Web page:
The technology can be daunting. All companies keep a customer database with the prerequisites of name, address, email address and purchase records, but, to use email effectively, you also require tools to track the delivery of the message (did it arrive and was it opened?) and web analytics software to monitor behaviour when the consumer clinks from the e-newsletter through to a web site landing page. All this information has to be brought together on to a single platform that will enable marketer to create segments and automate email campaigns based on that information. The key, says Black, is providing tools that will enable marketers to access the data and create the segments easily and intuitively. "Our approach is to provide a very visual system," he says. "The segments are presented as blocks on the screen. It's rather like looking at Venn diagrams."

So how do you know if you're getting it right? According to Velarde, you need to look beyond the click-through rate. "It's important to assess the actual value of the campaign," he says. That means not looking not just at the initial response to the email but the number of conversions - the revenue raised.

But how do you know if your email is indeed relevant? E-dialog has been pushing a system that creates a relevancy benchmark score based on six criteria: segmentation, personalisation, lifecycle management, trigger, interactivity and testing. The idea is that if you're scoring highly on all these points, you're doing pretty well in the relevancy stakes. "Up until now there has been no KPI for relevancy," says Barratt. "But we think this is something the whole industry should adopt."

As specialists in the field consistently point out, the real secret of making an email marketing campaign work is to create the most relevant emails you can and then continually test the response. If a campaign isn't working, change tack. If it is working, hone your strategy further. Email relevancy can be the key medium for communicating with customers through the lifetime of a relationship. But getting the right message across at the right time takes both effort and investment.


Founded in 1959 to promote Heinz baby foods to young mothers, Bounty has evolved into the UK's biggest parenting club. And while its late 50s/early 60s origins can be detected in the small army of "Bounty ladies" who visit hospitals and take samples to new parents, today the organisation aims to provide information and contacts, as well as promoting products to a membership of around 600,000.

The internet now provides the main point of contact between Bounty and its members, and email plays an important role. And as chief executive, Andrew Thomas, explains, email segmentation is crucial. "We segment our audience into ante-natal, post-natal, toddlers and older children," he says. "And this segmentation is very important. It is pointless offering a TENs machine (electronic pain relief) to a mother after she has given birth."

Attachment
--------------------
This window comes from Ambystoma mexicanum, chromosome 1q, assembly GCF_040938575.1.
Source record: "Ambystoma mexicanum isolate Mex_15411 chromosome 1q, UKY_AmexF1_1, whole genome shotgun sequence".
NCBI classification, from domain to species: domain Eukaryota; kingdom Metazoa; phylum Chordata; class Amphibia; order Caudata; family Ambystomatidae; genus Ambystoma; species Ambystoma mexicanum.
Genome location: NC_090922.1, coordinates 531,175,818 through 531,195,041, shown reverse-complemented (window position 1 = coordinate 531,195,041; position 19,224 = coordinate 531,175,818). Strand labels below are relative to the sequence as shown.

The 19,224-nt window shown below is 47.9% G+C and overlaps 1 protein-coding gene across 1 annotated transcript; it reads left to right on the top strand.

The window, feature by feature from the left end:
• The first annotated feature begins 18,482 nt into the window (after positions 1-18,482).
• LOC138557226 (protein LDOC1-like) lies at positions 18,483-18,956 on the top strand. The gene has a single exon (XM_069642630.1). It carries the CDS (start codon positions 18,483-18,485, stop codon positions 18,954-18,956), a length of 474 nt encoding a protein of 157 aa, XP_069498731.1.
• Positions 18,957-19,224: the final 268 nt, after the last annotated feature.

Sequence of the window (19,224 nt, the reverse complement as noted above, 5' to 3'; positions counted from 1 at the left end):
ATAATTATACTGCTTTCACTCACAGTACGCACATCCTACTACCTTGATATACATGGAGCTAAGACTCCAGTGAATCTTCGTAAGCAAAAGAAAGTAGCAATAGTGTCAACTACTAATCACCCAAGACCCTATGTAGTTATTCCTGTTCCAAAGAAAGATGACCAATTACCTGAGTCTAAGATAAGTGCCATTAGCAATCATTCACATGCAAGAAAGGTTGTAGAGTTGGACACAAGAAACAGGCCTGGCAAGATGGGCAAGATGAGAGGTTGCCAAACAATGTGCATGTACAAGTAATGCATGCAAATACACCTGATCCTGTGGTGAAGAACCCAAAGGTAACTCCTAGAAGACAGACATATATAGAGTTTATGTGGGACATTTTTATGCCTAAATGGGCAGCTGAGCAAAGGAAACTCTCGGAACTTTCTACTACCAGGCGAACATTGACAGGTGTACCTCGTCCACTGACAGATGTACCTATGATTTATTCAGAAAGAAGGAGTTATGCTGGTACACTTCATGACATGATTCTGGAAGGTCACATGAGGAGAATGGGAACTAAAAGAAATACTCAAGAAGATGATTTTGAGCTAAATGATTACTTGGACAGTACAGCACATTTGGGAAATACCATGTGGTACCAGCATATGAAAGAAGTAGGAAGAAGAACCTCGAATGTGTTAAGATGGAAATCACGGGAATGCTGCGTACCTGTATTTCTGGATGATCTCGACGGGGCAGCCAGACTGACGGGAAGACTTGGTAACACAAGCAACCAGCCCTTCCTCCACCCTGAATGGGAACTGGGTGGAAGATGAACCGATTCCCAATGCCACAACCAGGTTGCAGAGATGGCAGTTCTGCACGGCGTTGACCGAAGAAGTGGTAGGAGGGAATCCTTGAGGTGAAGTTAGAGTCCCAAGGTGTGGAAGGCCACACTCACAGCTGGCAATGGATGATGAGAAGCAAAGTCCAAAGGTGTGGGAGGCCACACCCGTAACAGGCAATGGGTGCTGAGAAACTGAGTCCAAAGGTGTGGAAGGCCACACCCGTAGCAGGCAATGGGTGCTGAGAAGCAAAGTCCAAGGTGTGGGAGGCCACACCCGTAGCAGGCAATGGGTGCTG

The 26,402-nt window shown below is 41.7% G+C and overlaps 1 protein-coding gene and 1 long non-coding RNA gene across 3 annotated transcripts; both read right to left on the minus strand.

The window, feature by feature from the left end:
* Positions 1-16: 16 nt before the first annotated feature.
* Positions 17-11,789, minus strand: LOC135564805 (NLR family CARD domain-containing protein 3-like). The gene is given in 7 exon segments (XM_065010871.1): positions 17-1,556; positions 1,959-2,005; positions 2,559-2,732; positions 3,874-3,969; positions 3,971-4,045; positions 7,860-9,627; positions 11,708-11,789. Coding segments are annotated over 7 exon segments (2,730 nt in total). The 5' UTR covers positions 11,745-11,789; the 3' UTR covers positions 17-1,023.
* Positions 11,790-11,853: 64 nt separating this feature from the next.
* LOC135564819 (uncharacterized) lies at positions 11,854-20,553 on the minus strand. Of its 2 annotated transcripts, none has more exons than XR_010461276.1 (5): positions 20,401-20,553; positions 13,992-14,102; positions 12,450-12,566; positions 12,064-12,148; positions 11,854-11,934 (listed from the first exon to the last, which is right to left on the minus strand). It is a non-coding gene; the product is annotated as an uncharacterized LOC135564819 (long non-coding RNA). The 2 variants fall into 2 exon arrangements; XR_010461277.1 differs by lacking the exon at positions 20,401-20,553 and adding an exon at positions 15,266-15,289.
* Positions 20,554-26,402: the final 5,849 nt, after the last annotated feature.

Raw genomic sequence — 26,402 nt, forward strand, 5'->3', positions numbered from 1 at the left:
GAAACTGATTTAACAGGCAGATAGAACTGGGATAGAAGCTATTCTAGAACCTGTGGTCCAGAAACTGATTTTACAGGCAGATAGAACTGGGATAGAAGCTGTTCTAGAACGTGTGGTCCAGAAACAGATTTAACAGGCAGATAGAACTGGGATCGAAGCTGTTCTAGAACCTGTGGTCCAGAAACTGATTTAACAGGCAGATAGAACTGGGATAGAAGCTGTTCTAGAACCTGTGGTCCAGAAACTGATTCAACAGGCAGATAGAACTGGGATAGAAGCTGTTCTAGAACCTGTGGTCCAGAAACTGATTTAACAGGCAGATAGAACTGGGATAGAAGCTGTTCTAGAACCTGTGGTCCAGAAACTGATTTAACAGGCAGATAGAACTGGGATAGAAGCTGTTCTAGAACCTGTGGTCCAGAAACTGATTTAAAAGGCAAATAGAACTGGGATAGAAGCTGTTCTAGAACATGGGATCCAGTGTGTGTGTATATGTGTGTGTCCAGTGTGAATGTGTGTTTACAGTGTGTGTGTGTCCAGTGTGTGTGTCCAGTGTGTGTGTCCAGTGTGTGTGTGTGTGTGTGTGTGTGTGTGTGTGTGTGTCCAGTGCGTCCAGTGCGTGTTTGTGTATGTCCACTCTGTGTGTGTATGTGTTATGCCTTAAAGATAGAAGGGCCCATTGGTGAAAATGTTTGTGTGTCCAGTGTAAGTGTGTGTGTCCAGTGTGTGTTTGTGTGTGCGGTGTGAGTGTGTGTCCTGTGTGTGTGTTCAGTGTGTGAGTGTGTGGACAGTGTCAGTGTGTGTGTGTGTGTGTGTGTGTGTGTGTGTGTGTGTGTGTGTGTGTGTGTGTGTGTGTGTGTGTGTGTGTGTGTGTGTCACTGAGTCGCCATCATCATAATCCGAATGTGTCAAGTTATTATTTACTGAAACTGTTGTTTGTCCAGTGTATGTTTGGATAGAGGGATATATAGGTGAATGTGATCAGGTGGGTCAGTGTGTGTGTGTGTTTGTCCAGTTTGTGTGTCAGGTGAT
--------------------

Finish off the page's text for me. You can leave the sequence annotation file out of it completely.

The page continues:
The company has also mounted email campaigns that reflect the lifestyle of new mothers over a period of months and years. For instance, the first Christmas after a birth is often marked by the purchase of a digital camera. Thus in the post-Christmas period, Bounty sends members emails offering discounted photo prints. "We have an open rate of 70 per cent and a conversion rate of 50 per cent on these promotions," says Thomas. Further down the line, educational promotions have proved popular. "After 18 months, we know mothers are thinking of returning to work," says Thomas. "We work with advertisers offering retraining."

Bounty has an extensive database but the segmentation process has been gradual. "You start out with rudimentary data, then you begin to segment the audiences," says Thomas. "Our members get more relevant content and we can market more successfully."


P Start small. Use the information you have to create a limited number of customer segments and target tailored mail messages accordingly.

P Build on your information. As customers respond to your emails, use the information to create new and more precise segments.

P Test and test again. The segmentation of your consumer base is always going to involve assumptions. Those assumptions should be tested on an ongoing basis.

P Build profiles from a broad base of information. In addition to the information customers volunteer about themselves, you can extend their profiles using behavioural data and demographic information extrapolated from post codes. Predictive modelling tools provide an indication of cross- and up-sell opportunities.

P Experiment with subject headers. This is a tricky area. The header that encourages the biggest response in terms of open rates may not generate a high rate of conversions. Conversely, a very specific header may prompt a relatively small percentage of recipients to open, but those that do may be more inclined to click through to a landing page and make purchases.

P Work with ISPs. Internet service providers often take a stricter line than legislators on what does and does not constitute spam. It pays to give assurances that your mail campaigns conform to best practice. Consider joining the Good Mail initiative. Mail carrying the Good Mail stamp will not be blocked by ISPs.

P Take note of those who don't respond to mail messages. If customers don't respond to mailshots, consider targeting offers to reactivate their interests. However, if there is still no response, drop them from the list. Smaller lists can be better lists.